delegation is expected to meet Tajik government representatives to consider and discuss conditions for giving a credit and details of the project.
The source said that a memorandum of understanding was also to be signed, and it would form a basis for a credit agreement. The mission was to stay in
Tajikistan until 22nd February.
FOREIGN ECONOMIC RELATIONS
Japan to open embassy, send experts to study power stations
Tajik President, Imomali Rakhmonov, recently met with Muneo Suzuki, the Japanese prime minister's special envoy. Suzuki told reporters that he had notified
the president that a Japanese embassy will be opened in Tajikistan, New Europe has reported. Furthermore, "the Japanese side will consider sending Japanese
experts to study the Roghun and Sangtuda hydro-electric power stations."
Rakhmonov thanked the Japanese government and its people for humanitarian aid and economic co-operation. An international conference at the ministerial level
was scheduled to be held in Tokyo recently on the subjectof helping to rebuild Afghanistan. Tajik Foreign Minister, Talbak Nazarov attended the conference.
"President Rakhmonov and I agreed that a civil society and secular, law-based and democratic state should be built in Afghanistan. He had a lots of
discussions, including about projects to build hydroelectric power stations and roads," Suzuki said.
Tajik president, World Bank discuss cooperation
Tajik President Emomali Rakhmonov and officials from the World Bank (WB) mission to Tajikistan recently discussed cooperation. The two sides looked at the
results of negotiations between the WB mission and the country's government, which dealt with projects already being conducted there. Preparations were also
discussed for a new three-year assistance strategy to Tajikistan, the Tajik presidential press secretary, Zafar Saidov, was quoted as saying by Interfax News
Rakhmonov favours stepping up work on WB projects already under way. Among these are modernisation of the water supply system in Dushanbe, development of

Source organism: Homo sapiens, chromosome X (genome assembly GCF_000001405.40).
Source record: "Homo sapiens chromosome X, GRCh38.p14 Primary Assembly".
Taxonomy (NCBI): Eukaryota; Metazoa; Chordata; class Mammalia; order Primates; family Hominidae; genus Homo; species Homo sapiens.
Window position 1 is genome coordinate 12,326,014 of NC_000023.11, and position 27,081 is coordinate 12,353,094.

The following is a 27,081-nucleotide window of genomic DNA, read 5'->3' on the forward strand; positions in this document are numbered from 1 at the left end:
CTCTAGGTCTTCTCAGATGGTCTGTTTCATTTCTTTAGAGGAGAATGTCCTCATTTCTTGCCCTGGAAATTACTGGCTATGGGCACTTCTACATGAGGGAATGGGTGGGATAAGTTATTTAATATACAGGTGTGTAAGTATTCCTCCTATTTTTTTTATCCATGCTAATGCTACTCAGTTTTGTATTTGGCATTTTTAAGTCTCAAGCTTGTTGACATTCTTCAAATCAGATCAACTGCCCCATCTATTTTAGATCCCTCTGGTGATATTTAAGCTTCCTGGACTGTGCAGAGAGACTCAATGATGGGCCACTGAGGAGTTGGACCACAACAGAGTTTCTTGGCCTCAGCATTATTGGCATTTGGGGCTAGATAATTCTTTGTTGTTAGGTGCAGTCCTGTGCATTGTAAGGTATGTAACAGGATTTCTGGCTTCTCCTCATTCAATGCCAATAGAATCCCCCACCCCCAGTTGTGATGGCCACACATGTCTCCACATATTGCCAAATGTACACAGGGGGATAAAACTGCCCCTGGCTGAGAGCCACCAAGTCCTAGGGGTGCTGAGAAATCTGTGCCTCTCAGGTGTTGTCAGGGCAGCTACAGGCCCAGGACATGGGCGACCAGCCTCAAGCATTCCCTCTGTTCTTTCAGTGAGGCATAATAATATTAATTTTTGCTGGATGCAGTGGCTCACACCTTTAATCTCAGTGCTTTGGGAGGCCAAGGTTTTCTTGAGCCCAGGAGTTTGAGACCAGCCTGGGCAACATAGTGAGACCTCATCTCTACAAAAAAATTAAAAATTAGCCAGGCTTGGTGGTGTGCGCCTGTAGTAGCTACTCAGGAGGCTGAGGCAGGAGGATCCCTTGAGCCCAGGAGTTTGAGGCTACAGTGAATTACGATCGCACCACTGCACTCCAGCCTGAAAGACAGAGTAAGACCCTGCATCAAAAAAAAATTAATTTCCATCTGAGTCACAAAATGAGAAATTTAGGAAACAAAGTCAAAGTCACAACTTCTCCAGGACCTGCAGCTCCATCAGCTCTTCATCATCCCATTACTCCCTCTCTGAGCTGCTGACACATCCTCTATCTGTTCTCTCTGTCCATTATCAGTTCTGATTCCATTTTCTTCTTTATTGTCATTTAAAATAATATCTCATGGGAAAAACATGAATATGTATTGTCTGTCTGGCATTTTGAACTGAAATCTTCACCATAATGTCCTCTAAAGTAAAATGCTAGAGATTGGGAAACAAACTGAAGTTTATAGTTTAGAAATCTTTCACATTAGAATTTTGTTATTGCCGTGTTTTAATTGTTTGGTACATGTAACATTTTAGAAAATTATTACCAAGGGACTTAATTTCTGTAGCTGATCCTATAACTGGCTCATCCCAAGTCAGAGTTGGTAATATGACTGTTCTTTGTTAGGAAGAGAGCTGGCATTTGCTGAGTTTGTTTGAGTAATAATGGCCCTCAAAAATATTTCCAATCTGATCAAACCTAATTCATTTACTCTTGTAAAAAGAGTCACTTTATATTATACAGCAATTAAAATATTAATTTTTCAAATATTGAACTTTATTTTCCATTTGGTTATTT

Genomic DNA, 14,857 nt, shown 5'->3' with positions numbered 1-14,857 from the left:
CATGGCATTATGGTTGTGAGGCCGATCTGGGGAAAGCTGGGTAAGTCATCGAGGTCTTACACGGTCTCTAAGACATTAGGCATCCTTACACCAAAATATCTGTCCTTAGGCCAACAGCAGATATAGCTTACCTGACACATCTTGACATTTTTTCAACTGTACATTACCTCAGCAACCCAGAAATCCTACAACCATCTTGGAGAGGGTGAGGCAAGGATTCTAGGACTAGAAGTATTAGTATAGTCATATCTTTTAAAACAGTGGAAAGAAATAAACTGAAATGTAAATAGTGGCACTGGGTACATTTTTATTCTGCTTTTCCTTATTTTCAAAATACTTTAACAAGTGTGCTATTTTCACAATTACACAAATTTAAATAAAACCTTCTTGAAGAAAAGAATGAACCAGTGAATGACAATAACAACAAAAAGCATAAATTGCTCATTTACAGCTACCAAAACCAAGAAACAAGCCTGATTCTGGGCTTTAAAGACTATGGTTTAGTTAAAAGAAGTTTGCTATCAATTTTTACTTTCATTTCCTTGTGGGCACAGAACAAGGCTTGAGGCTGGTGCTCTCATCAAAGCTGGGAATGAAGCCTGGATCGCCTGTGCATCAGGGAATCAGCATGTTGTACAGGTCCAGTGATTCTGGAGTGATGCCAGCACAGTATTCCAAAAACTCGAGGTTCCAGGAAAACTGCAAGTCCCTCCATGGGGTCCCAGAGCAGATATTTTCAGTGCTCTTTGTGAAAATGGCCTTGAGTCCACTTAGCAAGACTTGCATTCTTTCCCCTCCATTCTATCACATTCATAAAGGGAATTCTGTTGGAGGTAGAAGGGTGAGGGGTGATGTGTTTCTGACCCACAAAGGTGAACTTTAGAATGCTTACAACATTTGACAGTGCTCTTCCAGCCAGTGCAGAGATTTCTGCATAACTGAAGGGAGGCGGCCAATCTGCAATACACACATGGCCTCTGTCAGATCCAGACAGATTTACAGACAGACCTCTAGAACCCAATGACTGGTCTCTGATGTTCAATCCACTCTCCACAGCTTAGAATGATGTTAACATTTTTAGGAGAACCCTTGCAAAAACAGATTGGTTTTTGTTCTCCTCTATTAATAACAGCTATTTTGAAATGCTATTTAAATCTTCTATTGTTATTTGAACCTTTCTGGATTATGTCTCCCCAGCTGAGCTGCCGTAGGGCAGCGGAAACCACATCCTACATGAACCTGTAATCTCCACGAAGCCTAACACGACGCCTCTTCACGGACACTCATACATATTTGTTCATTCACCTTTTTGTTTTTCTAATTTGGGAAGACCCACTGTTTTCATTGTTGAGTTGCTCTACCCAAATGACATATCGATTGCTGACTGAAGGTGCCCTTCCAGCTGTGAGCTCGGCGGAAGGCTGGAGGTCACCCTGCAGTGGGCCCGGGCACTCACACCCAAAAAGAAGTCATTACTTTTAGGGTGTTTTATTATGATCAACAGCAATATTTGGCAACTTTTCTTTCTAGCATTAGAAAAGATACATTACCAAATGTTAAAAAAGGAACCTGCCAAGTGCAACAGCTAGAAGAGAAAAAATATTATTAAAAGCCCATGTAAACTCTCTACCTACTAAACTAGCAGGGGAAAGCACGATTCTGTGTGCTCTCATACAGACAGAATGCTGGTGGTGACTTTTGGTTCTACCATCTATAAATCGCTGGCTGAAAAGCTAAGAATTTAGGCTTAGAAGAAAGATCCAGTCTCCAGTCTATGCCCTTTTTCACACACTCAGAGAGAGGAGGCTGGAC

financial institutions, reformation of the education system, and construction of the Pamir hydropower station. Negotiators have drawn up a schedule of
working meetings between WB experts and the Tajik leadership for the near future.
Iranian firms ready to participate in Tajik projects
Mohsen Aminzadeh, deputy Iranian foreign minister for Asia-pacific Affairs, stated in Dushanbe recently that Iranian companies are ready to become involved in
various economic and development projects in Tajikistan. The minister commented on this following a meeting with the Tajik chairman for the Committee for
Contracts and Trade, Hakim Soliyev, who is also the Tajik chairman of the two countries' joint economic commission. The meeting resulted in a decision that a
delegation of Tajik economic officials would, in the near future, visit Iran to see through on the implementation of agreements previously reached by the two
sides, IRNA News Agency has reported.
A health centre construction in Iran's Red Crescent Society in Tajikistan was also discussed during the meeting. On an Iranian US$25m loan to Tajikistan,
Aminzadeh point out Tehran's readiness to see the issue through and remove whatever hindrances were delaying its release.
Additionally, the visiting Iranian official noted his satisfaction with the present level of Tehran-Dushanbe economic and trade co-operation. Stressing the
need to promote regional cooperation, he emphasised that cooperation among regional states can help the establishment of security throughout the whole region.